Homeland Dietary Supervisor Jermaine Simmons: Serving up respect and passion


For Dietary Supervisor Jermaine Simmons, working at Homeland Center is more than a fulfilling job – it’s a family tradition.

He heard great things about Homeland from his grandmother, Amelia Hope, who worked in the laundry, and his aunt, Melody Flemming, a receptionist. When longtime Assistant Director of Nutritional Services Carmella “BJ” Williams needed a dishwasher, she thought about her friend Melody’s nephew, Jermaine.

Jermaine rose steadily and landed his current role as a dietary supervisor. He oversees the kitchen’s critical work – developing menus, maintaining health and cleanliness standards, and ensuring residents receive meals prepared according to their nutritional needs.

Oh, and he helps residents when they have trouble with their computers and TVs.

“Word got around,” he says of his sideline as IT fixer. “I graduated with an associate degree in digital art. They found out I was good with computers. People say, ‘Just ask Jermaine. See if he can do it.’ It’s something simple, but they make you feel like a genius.”

Jermaine says he didn’t expect to stay for long, but his strong ties to Homeland and the great atmosphere kept him here.

“When you’re doing something rewarding, you just enjoy doing it,” says the Harrisburg native, who graduated with honors from Thompson Institute, now the Kaplan Career Institute. “You don’t care how much time you spent on it. You enjoy learning.”

Homeland gave him the power to grow professionally, he says. He has learned to manage, communicate and build relationships according to people’s strengths and needs. He is continuously looking for ways to improve how things are done.

“You have to develop a process when you’re washing dishes for 200 people,” he says with a laugh. “I pass that on to everybody who comes here to get them to succeed. Even though it’s the dish room, if you take pride in what you do, you will do it efficiently.”

When Jermaine isn’t at Homeland, he enjoys playing instruments and writing songs, primarily R&B, hip-hop, and gospel. At his home studio, he teams up with other musicians to record and, putting his graphic arts skills to use, also designs logos and menus.

Jermaine met his wife, Messias, through her sister, a Homeland colleague and friend. While Homeland ultimately brought them together, their families were close, and when his aunt visited Georgia, she would stay at Messias’ mother’s house.

“It’s like our lives were intertwined when we didn’t even know each other,” he says. Today, they have “two beautiful boys,” ages 12 and 6.

“Everything is cnnected, it seemed, with my life and hers,” he says. “It’s like we’d been on separate journeys, but there were always links, like God saying, ‘You don’t know it yet, but you guys are going to be together.’”

In addition to his many other pursuits, Jermaine helps his wife run a daycare she opened two years ago. The center, named Growing Hope Child Care Center in honor of his grandmother, struggled during the pandemic, but he expects it to turn a corner soon.

For Jermaine, making sure that Homeland’s staff are cooperative, capable, and passionate about their work translates into a better quality of life for residents. At mealtime, every plate is healthy, delicious, and appealing. A dish, he says, that anyone would want to see served to their loved ones.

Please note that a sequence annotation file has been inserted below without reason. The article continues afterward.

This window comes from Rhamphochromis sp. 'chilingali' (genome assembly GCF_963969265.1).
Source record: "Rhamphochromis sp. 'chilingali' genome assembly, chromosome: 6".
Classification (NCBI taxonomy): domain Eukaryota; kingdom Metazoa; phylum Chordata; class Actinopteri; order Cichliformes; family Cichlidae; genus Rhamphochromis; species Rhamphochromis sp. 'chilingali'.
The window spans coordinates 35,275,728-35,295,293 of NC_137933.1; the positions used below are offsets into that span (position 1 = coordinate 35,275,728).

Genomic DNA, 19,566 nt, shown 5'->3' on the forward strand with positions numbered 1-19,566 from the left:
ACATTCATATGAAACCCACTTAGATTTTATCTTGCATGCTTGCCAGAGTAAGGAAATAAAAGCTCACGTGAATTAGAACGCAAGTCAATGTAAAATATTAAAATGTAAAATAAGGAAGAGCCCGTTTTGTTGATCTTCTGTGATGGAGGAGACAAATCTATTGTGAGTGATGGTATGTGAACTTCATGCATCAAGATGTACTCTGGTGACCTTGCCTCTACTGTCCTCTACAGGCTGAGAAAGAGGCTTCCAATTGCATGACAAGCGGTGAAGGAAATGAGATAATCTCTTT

“How would you want someone treating your grandmother or grandfather? We make sure they are as comfortable as possible,’’ he says. “That’s how you treat the residents because this is their home. They deserve respect, just like you would want your grandmother or grandfather to receive.”

Long-time supporter Jackie Young experienced Homeland’s quality first-hand


For Jackie Young, the six months she spent in Homeland Center rehabilitating from leg surgery was a time for healing, physical therapy, and reconnecting with old acquaintances.

“The people were very nice,” she says. “One aide worked evenings, and she also had taken care of my mother a few years ago at another nursing facility. She recognized me and was very caring.’’

Jackie has a long history with Homeland. For 12 years, she served diligently on the Board of Managers, the unique group charged with maintaining Homeland’s homelike feel. She also applied her expertise as a nurse and nursing manager in discussions about creating a hospice service. Homeland Hospice, which celebrated its 10th anniversary in 2019, has established itself as central Pennsylvania’s premier provider for end-of-life care.

Jackie says she knew as a child she wanted to be a nurse, following her mother and aunt’s footsteps.

She looked up to her mother, who shared her talents as a sort of neighborhood medical provider.

“I had three younger brothers, and with all the kids in the neighborhood, there was always somebody that needed to be fixed,” Jackie says.

Jackie grew up in Scranton, Pennsylvania, and studied nursing at the University of Pennsylvania Hospital. After working a year in the Penn operating room, she returned to northeast Pennsylvania to study nursing education at Wilkes College. She worked at the University of Colorado for a year and then returned to a hospital in Scranton.

Then fate intervened to bring her to central Pennsylvania.

“I had a day off, and a friend had an interview with the OR supervisor at Polyclinic Hospital in Harrisburg. She asked if I would drive down with her. I took the job, and she didn’t.”

That was in 1960. Jackie stayed at Polyclinic and the health care system it merged with — PinnacleHealth — for 40 years. She started in the nursing school and, by the time she retired in 2000, was director of utilization review for the system’s three hospitals.

Jackie liked Harrisburg. It was close to home, where her father was active in business and civic affairs.

“Harrisburg was just far enough away that I could be completely on my own,’’ she says. “Everybody in Scranton knew my father. Everywhere I went, people would say, ‘You’re John Young’s daughter.’”

Harrisburg also was close enough to New York City for regular trips with friends and travel clubs to see Broadway shows.

Jackie joined Homeland’s Board of Managers when a friend of her parents, the late Homeland resident Doris Coyne, and a member of the Board of Managers, suggested that it might be a good fit for her talents.

“I was impressed with Doris and what she told me,” Jackie says. “When I got there and saw the place, I realized that the atmosphere was totally different than other nursing homes. The people are very caring.”